Original Article

Molecular Psychiatry advance online publication 13 December 2016; doi: 10.1038/mp.2016.218

Acute engagement of Gq-mediated signaling in the bed nucleus of the stria terminalis induces anxiety-like behavior

C M Mazzone1,2, D Pati2, M Michaelides3,4,5, J DiBerto2, J H Fox6, G Tipton2, C Anderson7, K Duffy2, J M McKlveen2, J A Hardaway2, S T Magness8,9, W A Falls6, S E Hammack6, Z A McElligott10, Y L Hurd3,4 and T L Kash2,11

  1. 1Neurobiology Curriculum, University of North Carolina, Chapel Hill, NC, USA
  2. 2Laboratory of Molecular Neurophysiology, Bowles Center for Alcohol Studies, University of North Carolina School of Medicine, Chapel Hill, NC, USA
  3. 3Fishberg Department of Neuroscience, Icahn School of Medicine at Mount Sinai, New York, NY, USA
  4. 4Department of Psychiatry, Friedman Brain Institute, Icahn School of Medicine at Mount Sinai, New York, NY, USA
  5. 5Biobehavioral Imaging and Molecular Neuropsychopharmacology Unit, Neuroimaging Research Branch, National Institute on Drug Abuse, Baltimore, MD, USA
  6. 6Department of Psychology, University of Vermont, Burlington, VT, USA
  7. 7Center for Gastrointestinal Biology and Disease, University of North Carolina, Chapel Hill, NC, USA
  8. 8Department of Medicine, University of North Carolina, Chapel Hill, NC, USA
  9. 9Department of Cell Biology and Physiology, and Biomedical Engineering, University of North Carolina, Chapel Hill, NC, USA
  10. 10Department of Psychiatry, University of North Carolina, Chapel Hill, NC, USA
  11. 11Department of Pharmacology, School of Medicine, University of North Carolina at Chapel Hill, NC, USA

Correspondence: Dr TL Kash, Laboratory of Molecular Neurophysiology, Bowles Center for Alcohol Studies, Department of Pharmacology, University of North Carolina School of Medicine, Chapel Hill, NC 27599, USA. E-mail: tkash@email.unc.edu

Received 28 December 2015; Revised 21 September 2016; Accepted 11 October 2016
Advance online publication 13 December 2016

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Abstract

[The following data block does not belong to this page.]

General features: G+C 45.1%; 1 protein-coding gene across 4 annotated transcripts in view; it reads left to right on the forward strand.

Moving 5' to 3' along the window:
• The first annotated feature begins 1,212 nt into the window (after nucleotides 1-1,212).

The bed nucleus of the stria terminalis (BNST) is a brain region important for regulating anxiety-related behavior in both humans and rodents. Here we used a chemogenetic strategy to investigate how engagement of G protein-coupled receptor (GPCR) signaling cascades in genetically defined GABAergic BNST neurons modulates anxiety-related behavior and downstream circuit function. We saw that stimulation of vesicular γ-aminobutyric acid (GABA) transporter (VGAT)-expressing BNST neurons using hM3Dq, but neither hM4Di nor rM3Ds designer receptors exclusively activated by a designer drug (DREADD), promotes anxiety-like behavior. Further, we identified that activation of hM3Dq receptors in BNST VGAT neurons can induce a long-term depression-like state of glutamatergic synaptic transmission, indicating DREADD-induced changes in synaptic plasticity. Further, we used DREADD-assisted metabolic mapping to profile brain-wide network activity following activation of Gq-mediated signaling in BNST VGAT neurons and saw increased activity within ventral midbrain structures, including the ventral tegmental area and hindbrain structures such as the locus coeruleus and parabrachial nucleus. These results highlight that Gq-mediated signaling in BNST VGAT neurons can drive downstream network activity that correlates with anxiety-like behavior and points to the importance of identifying endogenous GPCRs within genetically defined cell populations. We next used a microfluidics approach to profile the receptorome of single BNST VGAT neurons. This approach yielded multiple Gq-coupled receptors that are associated with anxiety-like behavior and several potential novel candidates for regulation of anxiety-like behavior. From this, we identified that stimulation of the Gq-coupled receptor 5-HT2CR in the BNST is sufficient to elevate anxiety-like behavior in an acoustic startle task. Together, these results provide a novel profile of receptors within genetically defined BNST VGAT neurons that may serve as therapeutic targets for regulating anxiety states and provide a blueprint for examining how G-protein-mediated signaling in a genetically defined cell type can be used to assess behavior and brain-wide circuit function.